This post originally appeared on News@Northeastern. It was published by Molly Callahan.
This report is part of ongoing coverage of the Russia-Ukraine war. Visit our dedicated page for more on this topic.
As the Russian invasion of Ukraine extends into its fourth week, its effect on global supply chains—already beleaguered by the COVID-19 pandemic—is only just beginning.
“This is going to have a significant impact,” says Nada Sanders, distinguished professor of supply-chain management at Northeastern. “I'm extremely concerned.”
Already, the war has caused cargo airlines to cancel or divert flights over the region, Russian and Ukrainian factories to close up shop, and energy prices around the world to soar. It puts at risk global supplies of essential components for a number of goods, including platinum, aluminum, sunflower oil, and steel—components that will further exacerbate global shortages of vehicles and semiconductor computer chips, Sanders says.
Russia and Ukraine also account for about 30 percent of the world's traded wheat, and prices for the crop have increased sharply since Russian President Vladimir Putin launched the invasion. While both countries have some surplus available to ship, experts warn that prices will continue to rise because of the limited supply.
Very concerning for Sanders, however, is the expected shortage of vital raw materials for computer chips. Russia and Ukraine are major sources of neon gas, used to feed lasers that print circuitry onto the chips, and palladium, a metal used in later manufacturing stages.
“Some suppliers are already looking for ways to recycle materials as a stopgap measure, but these are essential elements,” she says. “These components go into so many finished products—the pandemic taught us just how essential semiconductor chips are.”
What goods can be moved around the world will ship at much higher costs, too.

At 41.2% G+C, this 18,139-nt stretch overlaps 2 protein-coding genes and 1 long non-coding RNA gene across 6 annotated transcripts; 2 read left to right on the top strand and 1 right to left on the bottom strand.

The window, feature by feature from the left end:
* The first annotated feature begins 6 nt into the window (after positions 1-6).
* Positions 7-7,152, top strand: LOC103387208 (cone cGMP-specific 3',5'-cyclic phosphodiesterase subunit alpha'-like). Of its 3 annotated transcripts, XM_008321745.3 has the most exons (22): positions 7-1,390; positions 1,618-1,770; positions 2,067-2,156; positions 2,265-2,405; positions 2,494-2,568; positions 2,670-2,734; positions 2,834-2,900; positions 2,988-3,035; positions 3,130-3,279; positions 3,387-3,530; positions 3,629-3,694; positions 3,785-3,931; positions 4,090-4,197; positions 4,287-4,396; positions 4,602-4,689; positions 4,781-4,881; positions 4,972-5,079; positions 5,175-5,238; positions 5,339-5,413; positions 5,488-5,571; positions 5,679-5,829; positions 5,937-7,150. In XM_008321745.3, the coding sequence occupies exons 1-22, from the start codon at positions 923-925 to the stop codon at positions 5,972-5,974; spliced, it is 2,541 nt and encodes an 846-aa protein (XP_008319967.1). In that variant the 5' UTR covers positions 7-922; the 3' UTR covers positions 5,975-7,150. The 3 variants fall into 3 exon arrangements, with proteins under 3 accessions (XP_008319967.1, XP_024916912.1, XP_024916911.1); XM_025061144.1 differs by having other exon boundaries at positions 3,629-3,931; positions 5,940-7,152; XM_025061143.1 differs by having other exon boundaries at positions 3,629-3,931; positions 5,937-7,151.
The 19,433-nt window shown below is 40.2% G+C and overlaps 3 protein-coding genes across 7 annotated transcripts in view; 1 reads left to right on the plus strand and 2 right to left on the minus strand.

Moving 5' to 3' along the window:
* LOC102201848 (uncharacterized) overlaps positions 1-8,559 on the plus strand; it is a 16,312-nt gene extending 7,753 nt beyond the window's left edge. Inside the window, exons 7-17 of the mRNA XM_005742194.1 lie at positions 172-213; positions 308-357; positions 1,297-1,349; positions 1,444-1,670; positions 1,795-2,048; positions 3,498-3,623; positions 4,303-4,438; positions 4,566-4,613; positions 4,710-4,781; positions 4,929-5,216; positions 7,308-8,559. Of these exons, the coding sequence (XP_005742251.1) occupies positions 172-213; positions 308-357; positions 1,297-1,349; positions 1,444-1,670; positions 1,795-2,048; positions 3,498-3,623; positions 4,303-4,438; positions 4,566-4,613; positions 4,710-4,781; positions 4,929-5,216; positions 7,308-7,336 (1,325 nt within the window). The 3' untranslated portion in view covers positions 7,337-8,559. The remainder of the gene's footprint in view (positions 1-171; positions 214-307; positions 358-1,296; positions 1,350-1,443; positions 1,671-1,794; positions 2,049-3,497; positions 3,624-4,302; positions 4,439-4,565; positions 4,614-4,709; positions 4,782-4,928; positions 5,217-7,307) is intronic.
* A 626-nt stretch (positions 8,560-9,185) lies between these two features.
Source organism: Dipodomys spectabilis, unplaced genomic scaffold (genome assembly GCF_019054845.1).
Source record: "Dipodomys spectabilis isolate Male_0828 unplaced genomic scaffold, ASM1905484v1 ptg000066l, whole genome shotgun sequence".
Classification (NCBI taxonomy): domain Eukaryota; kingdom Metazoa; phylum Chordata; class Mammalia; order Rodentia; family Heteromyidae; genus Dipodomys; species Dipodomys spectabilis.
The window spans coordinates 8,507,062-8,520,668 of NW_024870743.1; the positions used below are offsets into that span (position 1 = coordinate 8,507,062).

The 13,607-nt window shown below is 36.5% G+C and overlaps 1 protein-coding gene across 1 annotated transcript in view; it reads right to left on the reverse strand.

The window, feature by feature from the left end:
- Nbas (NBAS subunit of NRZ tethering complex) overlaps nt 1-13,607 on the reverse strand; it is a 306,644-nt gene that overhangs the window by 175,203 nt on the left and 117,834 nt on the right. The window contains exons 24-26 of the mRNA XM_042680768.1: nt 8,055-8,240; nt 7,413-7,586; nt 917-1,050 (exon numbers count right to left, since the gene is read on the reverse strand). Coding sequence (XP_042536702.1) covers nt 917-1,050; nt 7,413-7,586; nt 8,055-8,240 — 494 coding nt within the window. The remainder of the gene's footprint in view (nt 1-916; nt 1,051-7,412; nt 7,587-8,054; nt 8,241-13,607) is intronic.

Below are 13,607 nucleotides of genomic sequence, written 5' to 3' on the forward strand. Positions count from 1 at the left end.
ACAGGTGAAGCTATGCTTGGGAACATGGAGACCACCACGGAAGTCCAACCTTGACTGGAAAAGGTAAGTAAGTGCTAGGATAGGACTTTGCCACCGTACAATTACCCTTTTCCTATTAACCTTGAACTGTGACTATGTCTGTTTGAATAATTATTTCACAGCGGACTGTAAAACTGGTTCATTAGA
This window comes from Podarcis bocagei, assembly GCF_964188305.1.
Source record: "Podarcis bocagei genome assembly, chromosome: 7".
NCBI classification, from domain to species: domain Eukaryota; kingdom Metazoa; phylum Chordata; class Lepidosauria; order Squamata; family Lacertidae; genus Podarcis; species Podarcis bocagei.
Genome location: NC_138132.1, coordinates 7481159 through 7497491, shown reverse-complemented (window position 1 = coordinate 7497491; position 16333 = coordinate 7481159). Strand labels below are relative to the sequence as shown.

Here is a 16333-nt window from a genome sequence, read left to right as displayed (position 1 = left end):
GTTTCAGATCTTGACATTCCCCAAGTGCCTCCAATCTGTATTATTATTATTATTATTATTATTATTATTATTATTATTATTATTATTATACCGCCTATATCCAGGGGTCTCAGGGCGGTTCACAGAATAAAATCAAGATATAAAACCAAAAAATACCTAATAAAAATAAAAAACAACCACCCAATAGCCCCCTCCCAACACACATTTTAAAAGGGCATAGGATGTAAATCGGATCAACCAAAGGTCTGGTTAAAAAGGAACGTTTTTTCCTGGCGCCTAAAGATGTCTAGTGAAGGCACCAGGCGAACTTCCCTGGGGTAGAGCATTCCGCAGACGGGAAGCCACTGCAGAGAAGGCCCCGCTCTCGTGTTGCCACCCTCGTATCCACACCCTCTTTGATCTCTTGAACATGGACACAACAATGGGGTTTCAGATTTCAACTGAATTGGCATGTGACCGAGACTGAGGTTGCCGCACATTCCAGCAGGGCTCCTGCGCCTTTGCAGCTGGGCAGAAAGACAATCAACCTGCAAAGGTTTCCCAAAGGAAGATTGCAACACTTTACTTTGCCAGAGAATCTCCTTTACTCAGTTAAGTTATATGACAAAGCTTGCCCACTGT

“With this backdrop, we're going to see massive increases in shipping rates,” Sanders says. “We're expecting that shipping rates will triple, both for ocean carriers and airfreight.”
As a result of these major supply-chain disruptions, more companies will look to produce goods domestically, Sanders says. Global supply chains aren't going anywhere, but they will change.
She expects that large companies will take a page from the book of Li & Fung, a Hong Kong-based supply-chain management operation, and build relationships with suppliers around the world. The strategy helps Li & Fung pivot quickly when there's a disruption in one part of the world, says Spencer Fung, who runs the company. Fung is a member of the Northeastern University Board of Trustees and a member of the advisory board for the university's Center for Emerging Markets.
“You can think about having a portfolio of suppliers the way you have a diverse portfolio of stocks,” Sanders says.
But until businesses can catch up to the latest supply-chain shock, it's likely that consumers will feel the pain. Sanders expects prices to rise across most industries, and sees a potential for a period of “stagflation,” that is, protracted periods of economic stagnation coupled with high inflation.
“And still,” Sanders says, “all this is the best-case scenario, in some respects, with this war. The outcomes could be so dire for so many that the supply chains would be the least of our worries.”